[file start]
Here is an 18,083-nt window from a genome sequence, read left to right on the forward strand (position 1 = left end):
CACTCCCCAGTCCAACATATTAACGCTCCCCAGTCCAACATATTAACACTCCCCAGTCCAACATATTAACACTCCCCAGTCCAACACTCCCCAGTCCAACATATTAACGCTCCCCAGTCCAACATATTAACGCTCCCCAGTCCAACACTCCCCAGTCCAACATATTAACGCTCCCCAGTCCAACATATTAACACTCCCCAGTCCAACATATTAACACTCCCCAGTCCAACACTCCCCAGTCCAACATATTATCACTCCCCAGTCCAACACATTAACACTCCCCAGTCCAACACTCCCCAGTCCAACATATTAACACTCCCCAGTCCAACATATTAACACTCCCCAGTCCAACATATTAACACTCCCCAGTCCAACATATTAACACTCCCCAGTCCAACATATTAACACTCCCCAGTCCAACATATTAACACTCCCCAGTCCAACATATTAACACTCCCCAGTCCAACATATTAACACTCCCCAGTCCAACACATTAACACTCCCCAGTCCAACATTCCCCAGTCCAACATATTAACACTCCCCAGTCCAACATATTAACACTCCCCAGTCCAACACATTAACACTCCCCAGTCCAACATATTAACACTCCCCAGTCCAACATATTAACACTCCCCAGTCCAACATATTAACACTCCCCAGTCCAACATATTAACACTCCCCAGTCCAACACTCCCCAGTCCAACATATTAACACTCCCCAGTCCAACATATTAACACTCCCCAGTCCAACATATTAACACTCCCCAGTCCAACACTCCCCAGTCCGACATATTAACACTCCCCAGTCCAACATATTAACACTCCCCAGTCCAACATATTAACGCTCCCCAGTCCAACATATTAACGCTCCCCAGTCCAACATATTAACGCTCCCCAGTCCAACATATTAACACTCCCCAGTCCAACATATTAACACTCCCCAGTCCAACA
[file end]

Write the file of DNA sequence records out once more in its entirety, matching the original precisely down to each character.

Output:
Here is an 18,083-nt window from a genome sequence, read left to right on the forward strand (position 1 = left end):
CACTCCCCAGTCCAACATATTAACGCTCCCCAGTCCAACATATTAACACTCCCCAGTCCAACATATTAACACTCCCCAGTCCAACACTCCCCAGTCCAACATATTAACGCTCCCCAGTCCAACATATTAACGCTCCCCAGTCCAACACTCCCCAGTCCAACATATTAACGCTCCCCAGTCCAACATATTAACACTCCCCAGTCCAACATATTAACACTCCCCAGTCCAACACTCCCCAGTCCAACATATTATCACTCCCCAGTCCAACACATTAACACTCCCCAGTCCAACACTCCCCAGTCCAACATATTAACACTCCCCAGTCCAACATATTAACACTCCCCAGTCCAACATATTAACACTCCCCAGTCCAACATATTAACACTCCCCAGTCCAACATATTAACACTCCCCAGTCCAACATATTAACACTCCCCAGTCCAACATATTAACACTCCCCAGTCCAACATATTAACACTCCCCAGTCCAACACATTAACACTCCCCAGTCCAACATTCCCCAGTCCAACATATTAACACTCCCCAGTCCAACATATTAACACTCCCCAGTCCAACACATTAACACTCCCCAGTCCAACATATTAACACTCCCCAGTCCAACATATTAACACTCCCCAGTCCAACATATTAACACTCCCCAGTCCAACATATTAACACTCCCCAGTCCAACACTCCCCAGTCCAACATATTAACACTCCCCAGTCCAACATATTAACACTCCCCAGTCCAACATATTAACACTCCCCAGTCCAACACTCCCCAGTCCGACATATTAACACTCCCCAGTCCAACATATTAACACTCCCCAGTCCAACATATTAACGCTCCCCAGTCCAACATATTAACGCTCCCCAGTCCAACATATTAACGCTCCCCAGTCCAACATATTAACACTCCCCAGTCCAACATATTAACACTCCCCAGTCCAACA